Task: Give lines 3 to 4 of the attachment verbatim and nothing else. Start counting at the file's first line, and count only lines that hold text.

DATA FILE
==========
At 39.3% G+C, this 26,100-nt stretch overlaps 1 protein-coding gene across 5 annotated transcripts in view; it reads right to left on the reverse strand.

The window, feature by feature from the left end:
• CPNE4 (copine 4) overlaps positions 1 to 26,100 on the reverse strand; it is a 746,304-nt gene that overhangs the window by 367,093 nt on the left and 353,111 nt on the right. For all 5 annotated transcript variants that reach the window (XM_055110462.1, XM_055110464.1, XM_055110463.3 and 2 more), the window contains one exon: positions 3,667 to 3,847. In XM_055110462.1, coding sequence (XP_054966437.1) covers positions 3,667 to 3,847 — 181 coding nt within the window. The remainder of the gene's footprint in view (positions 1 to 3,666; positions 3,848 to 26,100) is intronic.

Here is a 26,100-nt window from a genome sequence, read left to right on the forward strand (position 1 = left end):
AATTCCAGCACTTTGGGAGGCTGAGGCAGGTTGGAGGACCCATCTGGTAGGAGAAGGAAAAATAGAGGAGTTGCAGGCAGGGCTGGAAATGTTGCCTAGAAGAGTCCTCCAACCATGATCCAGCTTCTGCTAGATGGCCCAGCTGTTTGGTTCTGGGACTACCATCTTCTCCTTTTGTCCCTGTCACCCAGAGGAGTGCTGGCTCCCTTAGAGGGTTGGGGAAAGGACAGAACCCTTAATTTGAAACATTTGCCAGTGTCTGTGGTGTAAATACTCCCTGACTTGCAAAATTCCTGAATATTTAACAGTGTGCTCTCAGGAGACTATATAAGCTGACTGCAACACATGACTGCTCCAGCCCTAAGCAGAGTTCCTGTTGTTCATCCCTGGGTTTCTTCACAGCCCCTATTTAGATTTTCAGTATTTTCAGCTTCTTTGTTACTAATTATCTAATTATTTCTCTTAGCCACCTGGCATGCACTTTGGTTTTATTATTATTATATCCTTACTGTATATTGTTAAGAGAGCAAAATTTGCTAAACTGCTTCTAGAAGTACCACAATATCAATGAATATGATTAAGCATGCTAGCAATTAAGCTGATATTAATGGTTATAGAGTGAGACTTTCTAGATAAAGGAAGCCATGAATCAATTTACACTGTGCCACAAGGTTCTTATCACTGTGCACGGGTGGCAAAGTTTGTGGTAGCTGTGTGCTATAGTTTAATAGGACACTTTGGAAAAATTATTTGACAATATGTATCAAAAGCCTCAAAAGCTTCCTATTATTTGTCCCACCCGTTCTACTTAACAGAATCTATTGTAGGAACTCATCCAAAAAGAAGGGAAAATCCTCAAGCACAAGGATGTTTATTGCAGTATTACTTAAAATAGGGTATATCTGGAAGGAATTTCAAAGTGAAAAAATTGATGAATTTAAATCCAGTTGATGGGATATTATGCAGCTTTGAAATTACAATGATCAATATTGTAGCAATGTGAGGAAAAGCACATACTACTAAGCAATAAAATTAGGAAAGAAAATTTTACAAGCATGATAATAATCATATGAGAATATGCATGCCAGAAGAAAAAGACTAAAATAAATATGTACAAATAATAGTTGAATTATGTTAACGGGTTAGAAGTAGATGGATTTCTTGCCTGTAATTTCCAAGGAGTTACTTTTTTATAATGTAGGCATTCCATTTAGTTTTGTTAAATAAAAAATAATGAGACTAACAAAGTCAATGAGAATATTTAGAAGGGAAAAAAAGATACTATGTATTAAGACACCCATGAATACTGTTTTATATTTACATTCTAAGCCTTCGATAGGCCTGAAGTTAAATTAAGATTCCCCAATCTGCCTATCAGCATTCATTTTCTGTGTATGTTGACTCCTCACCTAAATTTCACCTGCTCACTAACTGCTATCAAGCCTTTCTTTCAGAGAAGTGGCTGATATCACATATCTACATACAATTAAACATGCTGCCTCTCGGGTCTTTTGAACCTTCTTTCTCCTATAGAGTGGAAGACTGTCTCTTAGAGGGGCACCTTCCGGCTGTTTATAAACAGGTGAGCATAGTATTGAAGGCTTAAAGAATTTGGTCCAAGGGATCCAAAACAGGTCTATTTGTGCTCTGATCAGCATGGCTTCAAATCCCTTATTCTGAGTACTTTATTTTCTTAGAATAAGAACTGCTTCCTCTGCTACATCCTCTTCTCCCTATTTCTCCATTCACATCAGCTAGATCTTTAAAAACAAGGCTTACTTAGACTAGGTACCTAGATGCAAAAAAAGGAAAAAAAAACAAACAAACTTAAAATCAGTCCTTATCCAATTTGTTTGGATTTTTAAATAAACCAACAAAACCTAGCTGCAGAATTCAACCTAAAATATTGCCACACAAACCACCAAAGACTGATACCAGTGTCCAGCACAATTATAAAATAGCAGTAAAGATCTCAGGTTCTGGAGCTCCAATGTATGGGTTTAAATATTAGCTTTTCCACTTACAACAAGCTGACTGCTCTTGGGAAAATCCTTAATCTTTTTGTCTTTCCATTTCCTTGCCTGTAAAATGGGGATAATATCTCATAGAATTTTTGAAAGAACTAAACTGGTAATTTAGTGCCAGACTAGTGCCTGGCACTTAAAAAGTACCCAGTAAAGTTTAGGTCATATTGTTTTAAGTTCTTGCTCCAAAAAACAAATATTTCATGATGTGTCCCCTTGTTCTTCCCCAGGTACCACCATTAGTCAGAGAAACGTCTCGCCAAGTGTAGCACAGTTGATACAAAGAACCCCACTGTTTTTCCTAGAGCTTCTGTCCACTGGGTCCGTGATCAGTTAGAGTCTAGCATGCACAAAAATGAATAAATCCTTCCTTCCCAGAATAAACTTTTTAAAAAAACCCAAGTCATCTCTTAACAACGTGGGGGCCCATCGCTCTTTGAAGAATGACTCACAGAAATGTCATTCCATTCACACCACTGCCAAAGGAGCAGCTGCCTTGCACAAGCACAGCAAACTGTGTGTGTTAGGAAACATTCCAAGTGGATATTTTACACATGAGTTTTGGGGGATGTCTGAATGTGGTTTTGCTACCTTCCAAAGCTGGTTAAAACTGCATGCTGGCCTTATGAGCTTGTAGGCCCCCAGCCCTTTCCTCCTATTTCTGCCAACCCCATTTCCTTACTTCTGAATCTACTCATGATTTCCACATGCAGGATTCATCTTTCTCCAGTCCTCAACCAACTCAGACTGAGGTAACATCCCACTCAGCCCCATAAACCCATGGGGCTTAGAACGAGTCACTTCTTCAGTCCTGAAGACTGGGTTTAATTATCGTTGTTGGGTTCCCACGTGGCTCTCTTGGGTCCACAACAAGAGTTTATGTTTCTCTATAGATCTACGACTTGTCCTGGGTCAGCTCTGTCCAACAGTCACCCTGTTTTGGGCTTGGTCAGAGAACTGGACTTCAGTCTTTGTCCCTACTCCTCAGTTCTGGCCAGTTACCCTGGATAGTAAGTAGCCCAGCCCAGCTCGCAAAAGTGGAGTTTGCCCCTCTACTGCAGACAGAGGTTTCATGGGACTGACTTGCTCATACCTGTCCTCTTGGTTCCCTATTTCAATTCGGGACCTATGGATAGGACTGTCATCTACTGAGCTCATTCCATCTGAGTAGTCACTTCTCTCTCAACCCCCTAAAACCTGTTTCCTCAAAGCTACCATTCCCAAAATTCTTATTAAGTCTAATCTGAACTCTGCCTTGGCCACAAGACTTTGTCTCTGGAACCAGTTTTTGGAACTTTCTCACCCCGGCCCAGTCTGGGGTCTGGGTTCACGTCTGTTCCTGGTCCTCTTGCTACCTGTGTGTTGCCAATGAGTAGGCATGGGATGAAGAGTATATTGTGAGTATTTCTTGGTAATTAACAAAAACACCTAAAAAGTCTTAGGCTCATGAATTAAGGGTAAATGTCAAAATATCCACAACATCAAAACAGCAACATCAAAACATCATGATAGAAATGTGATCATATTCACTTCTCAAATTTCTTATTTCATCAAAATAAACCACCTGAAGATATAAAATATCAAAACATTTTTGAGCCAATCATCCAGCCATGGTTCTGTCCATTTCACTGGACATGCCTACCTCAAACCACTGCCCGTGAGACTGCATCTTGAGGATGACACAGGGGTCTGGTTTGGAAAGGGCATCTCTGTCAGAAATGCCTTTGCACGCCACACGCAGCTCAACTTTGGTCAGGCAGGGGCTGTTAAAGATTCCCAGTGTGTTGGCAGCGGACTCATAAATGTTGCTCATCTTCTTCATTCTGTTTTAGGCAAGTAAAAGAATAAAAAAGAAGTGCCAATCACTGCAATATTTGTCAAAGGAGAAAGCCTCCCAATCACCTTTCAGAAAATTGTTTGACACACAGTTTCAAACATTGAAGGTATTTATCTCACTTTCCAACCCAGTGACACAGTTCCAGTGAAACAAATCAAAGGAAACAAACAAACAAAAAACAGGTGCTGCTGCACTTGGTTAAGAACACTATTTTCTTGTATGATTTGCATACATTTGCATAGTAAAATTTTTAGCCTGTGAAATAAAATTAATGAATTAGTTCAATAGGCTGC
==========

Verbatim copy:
• CPNE4 (copine 4) overlaps positions 1 to 26,100 on the reverse strand; it is a 746,304-nt gene that overhangs the window by 367,093 nt on the left and 353,111 nt on the right. For all 5 annotated transcript variants that reach the window (XM_055110462.1, XM_055110464.1, XM_055110463.3 and 2 more), the window contains one exon: positions 3,667 to 3,847. In XM_055110462.1, coding sequence (XP_054966437.1) covers positions 3,667 to 3,847 — 181 coding nt within the window. The remainder of the gene's footprint in view (positions 1 to 3,666; positions 3,848 to 26,100) is intronic.

Here is a 26,100-nt window from a genome sequence, read left to right on the forward strand (position 1 = left end):